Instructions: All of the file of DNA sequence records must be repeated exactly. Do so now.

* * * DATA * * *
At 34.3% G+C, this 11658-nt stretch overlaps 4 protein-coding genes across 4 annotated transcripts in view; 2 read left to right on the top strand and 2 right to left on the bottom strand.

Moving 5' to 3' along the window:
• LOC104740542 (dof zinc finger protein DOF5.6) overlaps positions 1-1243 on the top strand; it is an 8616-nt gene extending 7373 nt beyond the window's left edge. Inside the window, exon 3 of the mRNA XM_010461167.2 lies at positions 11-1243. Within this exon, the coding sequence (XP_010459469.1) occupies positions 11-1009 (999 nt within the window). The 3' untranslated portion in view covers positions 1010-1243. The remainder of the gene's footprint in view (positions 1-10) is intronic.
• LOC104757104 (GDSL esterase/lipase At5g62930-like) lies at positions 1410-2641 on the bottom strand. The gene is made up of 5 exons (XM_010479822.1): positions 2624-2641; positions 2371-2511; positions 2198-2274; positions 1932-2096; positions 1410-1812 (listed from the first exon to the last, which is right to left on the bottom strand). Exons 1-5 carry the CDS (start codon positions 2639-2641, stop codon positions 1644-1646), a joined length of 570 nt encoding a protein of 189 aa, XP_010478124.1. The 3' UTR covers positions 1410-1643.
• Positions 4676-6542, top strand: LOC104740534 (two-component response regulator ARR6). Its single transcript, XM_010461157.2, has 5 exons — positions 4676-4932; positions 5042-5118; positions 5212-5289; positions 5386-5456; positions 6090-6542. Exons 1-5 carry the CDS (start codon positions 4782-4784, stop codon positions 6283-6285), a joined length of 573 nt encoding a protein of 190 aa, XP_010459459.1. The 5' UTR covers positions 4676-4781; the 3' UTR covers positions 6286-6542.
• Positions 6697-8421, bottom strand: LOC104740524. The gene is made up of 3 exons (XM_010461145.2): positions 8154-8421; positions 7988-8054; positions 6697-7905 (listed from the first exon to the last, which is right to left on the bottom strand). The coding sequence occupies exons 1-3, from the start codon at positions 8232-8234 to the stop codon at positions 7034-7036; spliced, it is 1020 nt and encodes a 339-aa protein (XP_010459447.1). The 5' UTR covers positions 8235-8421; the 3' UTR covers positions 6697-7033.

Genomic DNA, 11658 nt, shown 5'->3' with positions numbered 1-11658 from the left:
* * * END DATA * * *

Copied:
At 34.3% G+C, this 11658-nt stretch overlaps 4 protein-coding genes across 4 annotated transcripts in view; 2 read left to right on the top strand and 2 right to left on the bottom strand.

Moving 5' to 3' along the window:
• LOC104740542 (dof zinc finger protein DOF5.6) overlaps positions 1-1243 on the top strand; it is an 8616-nt gene extending 7373 nt beyond the window's left edge. Inside the window, exon 3 of the mRNA XM_010461167.2 lies at positions 11-1243. Within this exon, the coding sequence (XP_010459469.1) occupies positions 11-1009 (999 nt within the window). The 3' untranslated portion in view covers positions 1010-1243. The remainder of the gene's footprint in view (positions 1-10) is intronic.
• LOC104757104 (GDSL esterase/lipase At5g62930-like) lies at positions 1410-2641 on the bottom strand. The gene is made up of 5 exons (XM_010479822.1): positions 2624-2641; positions 2371-2511; positions 2198-2274; positions 1932-2096; positions 1410-1812 (listed from the first exon to the last, which is right to left on the bottom strand). Exons 1-5 carry the CDS (start codon positions 2639-2641, stop codon positions 1644-1646), a joined length of 570 nt encoding a protein of 189 aa, XP_010478124.1. The 3' UTR covers positions 1410-1643.
• Positions 4676-6542, top strand: LOC104740534 (two-component response regulator ARR6). Its single transcript, XM_010461157.2, has 5 exons — positions 4676-4932; positions 5042-5118; positions 5212-5289; positions 5386-5456; positions 6090-6542. Exons 1-5 carry the CDS (start codon positions 4782-4784, stop codon positions 6283-6285), a joined length of 573 nt encoding a protein of 190 aa, XP_010459459.1. The 5' UTR covers positions 4676-4781; the 3' UTR covers positions 6286-6542.
• Positions 6697-8421, bottom strand: LOC104740524. The gene is made up of 3 exons (XM_010461145.2): positions 8154-8421; positions 7988-8054; positions 6697-7905 (listed from the first exon to the last, which is right to left on the bottom strand). The coding sequence occupies exons 1-3, from the start codon at positions 8232-8234 to the stop codon at positions 7034-7036; spliced, it is 1020 nt and encodes a 339-aa protein (XP_010459447.1). The 5' UTR covers positions 8235-8421; the 3' UTR covers positions 6697-7033.

Genomic DNA, 11658 nt, shown 5'->3' with positions numbered 1-11658 from the left: